Richards doesn't withhold any criticism in his biography; he can be at turns complimentary and harsh in his assessment of his peers including Mick Jagger in his discussion of his Stones partner's solo career. He also gives a pretty blunt assessment of his own struggle with drug addiction and the descent into drug addiction of band member Brian Jones. I find it incredible that Richards claims to still have no idea why Mick Taylor left the band (did he ever ask him particularly when Taylor guested on one of his solo albums?)and his recollection of a drugged out roadtrip that he and John Lennon made has never been documented anywhere else that I can recall but is a pretty interesting story.
He also discusses the writing of some key Stones songs including "As Tears Go By" (which is often incorrectly seen as being inspired by "Yesterday"--it was recorded before McCartney's ballad by Marianne Faithful although the Stones may have been inspired to record it and the arrangement of the string parts may have been influenced by the success of McCartney's ballad there's little the two have in common in terms of their structure), "(I Can't Get No)Satisfaction" and "Wild Horses" (Keith states early on that he could tell that Marianne Faithful had a hand in the writing of the lyrics as he states that many of the lyrics didn't sound like something Mick would write).
Although flawed a bit by not giving us more information about the writing/recording of many key Stones classic albums, LIFE manages to be both a candid and vivid account of Richards' charmed (and sometimes cursed)life as a celebrity and musician. Recommended.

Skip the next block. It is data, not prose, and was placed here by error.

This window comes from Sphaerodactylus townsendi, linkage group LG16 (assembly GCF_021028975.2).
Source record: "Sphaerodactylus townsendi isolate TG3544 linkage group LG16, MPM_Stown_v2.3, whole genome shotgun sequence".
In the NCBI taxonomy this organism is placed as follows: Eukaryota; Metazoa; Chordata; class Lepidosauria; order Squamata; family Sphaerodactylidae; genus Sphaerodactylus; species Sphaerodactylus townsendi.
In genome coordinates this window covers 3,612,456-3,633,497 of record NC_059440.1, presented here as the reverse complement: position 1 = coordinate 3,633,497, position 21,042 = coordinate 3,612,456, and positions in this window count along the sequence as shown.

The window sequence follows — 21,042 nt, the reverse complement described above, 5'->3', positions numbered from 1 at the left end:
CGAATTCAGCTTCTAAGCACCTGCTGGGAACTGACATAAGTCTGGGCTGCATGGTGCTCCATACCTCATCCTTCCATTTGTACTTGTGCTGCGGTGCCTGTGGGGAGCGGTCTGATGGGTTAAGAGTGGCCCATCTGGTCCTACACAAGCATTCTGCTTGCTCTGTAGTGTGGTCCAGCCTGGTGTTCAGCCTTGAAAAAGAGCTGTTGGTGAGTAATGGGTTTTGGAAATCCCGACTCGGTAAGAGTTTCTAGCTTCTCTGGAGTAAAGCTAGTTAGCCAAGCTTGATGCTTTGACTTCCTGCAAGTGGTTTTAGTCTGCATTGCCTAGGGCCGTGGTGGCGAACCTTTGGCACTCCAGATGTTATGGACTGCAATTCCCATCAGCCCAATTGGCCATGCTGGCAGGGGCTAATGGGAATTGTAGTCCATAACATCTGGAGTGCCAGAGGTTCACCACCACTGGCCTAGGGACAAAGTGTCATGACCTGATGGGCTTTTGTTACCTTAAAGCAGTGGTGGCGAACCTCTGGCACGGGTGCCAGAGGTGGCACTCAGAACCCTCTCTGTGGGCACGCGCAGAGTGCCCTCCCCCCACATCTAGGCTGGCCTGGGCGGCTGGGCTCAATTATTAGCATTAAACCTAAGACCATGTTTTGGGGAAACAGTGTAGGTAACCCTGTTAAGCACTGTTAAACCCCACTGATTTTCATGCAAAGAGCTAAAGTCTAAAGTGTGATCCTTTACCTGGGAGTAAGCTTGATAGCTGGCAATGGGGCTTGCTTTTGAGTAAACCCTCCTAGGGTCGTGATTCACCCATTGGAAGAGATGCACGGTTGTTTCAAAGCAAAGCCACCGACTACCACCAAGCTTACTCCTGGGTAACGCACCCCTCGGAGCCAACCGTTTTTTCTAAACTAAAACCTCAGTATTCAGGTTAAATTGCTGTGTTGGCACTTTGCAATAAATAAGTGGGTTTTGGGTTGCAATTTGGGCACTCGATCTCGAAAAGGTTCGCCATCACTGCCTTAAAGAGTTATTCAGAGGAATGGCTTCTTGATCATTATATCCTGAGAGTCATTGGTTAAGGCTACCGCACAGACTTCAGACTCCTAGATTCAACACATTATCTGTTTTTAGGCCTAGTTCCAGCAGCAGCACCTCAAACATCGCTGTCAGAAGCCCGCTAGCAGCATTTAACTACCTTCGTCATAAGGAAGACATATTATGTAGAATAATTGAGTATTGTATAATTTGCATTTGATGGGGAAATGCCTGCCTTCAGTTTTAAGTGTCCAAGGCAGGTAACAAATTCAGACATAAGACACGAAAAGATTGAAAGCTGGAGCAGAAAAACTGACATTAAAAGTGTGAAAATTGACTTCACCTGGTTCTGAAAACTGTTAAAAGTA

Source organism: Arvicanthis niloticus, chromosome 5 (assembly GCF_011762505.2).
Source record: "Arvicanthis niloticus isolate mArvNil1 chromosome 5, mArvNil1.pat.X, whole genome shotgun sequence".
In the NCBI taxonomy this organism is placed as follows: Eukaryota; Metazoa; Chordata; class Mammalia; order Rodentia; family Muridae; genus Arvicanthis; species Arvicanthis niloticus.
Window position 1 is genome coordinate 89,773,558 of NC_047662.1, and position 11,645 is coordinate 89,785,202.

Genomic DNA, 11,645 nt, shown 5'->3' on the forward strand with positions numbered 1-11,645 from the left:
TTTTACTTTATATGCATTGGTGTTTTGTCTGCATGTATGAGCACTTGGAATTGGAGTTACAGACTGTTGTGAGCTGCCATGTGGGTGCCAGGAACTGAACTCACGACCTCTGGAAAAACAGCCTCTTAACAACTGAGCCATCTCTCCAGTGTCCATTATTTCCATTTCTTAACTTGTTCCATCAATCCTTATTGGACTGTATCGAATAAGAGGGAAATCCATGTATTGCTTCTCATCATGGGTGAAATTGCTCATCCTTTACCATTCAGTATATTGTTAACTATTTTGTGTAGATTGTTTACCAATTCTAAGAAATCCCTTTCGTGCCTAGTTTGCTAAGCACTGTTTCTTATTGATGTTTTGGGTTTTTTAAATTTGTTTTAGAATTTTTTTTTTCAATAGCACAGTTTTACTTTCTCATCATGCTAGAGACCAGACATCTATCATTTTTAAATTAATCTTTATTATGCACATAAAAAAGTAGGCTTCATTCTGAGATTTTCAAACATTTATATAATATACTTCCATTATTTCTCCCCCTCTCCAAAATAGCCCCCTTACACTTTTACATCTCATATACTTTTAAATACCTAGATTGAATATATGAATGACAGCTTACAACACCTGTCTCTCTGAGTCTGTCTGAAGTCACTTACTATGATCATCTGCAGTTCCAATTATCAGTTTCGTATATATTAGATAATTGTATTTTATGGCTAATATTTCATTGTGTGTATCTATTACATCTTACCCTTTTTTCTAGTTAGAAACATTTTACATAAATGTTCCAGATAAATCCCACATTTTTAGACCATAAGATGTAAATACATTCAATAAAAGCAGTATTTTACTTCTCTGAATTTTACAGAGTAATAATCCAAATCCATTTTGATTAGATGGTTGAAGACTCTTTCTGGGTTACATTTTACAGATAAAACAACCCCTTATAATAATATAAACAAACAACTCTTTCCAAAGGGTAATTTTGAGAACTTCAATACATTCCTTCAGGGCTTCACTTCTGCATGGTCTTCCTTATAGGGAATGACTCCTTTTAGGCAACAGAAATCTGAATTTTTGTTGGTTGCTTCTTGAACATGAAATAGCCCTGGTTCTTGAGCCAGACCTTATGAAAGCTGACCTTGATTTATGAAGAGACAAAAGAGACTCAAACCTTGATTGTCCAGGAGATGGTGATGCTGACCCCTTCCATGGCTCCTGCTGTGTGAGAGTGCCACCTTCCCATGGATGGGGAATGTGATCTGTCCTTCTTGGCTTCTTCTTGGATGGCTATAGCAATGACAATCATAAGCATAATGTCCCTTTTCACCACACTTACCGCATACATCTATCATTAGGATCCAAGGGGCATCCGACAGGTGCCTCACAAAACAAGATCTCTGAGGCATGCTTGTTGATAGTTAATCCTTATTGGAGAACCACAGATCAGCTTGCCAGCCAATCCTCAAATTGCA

Along with plenty of details about the various rifts between Richards and (Mick) Jagger, there are odd little bit of info as well as quirky and fun additions- a recipe for sausages and mashed potatoes, lists of books, and authors that Richard likes. He is a voracious reader and has a massive library.
In this autobiography, Richards clearly picks what he feels is worth including, leading to some baffling omissions. Chuck Berry is clearly revered by Richards and mentioned regularly, along with plenty of others who have remained his friends or influenced him musically.He also includes recollections of women who have been involved with him (and/or with Mick Jagger) - but Richards also writes very little about Jerry Hall, a woman who had a long-term relationship with Jagger. It is as though she barely existed although I've seen clips of The Rolling Stones in various documentaries and she was clearly on the scene. On the other hand, Marianne Faithful and Patti Hansen get plenty of page time.
For those who want the scoop on police altercations and drug busts, admissions of massive drug use, info about Keith's use of heroin and how he quit using this very addictive drug, the truth about his relatively recent accident and brain injury...it is all here. Tour info, song inspirations, plenty of musical trivia...also included. At over 500 pages, this may seem lengthy to some readers but I found it well worth the time. After all, just think of the incredibly long career of The Rolling Stones! It is hard to imagine a short volume which includes information about Keith's involvement with the group as well as his private life.
While I'd recommend reading this in chronological order, each chapter contains a brief summary of events covered in that chapter, allowing readers to pick and choose among chapters, if desired.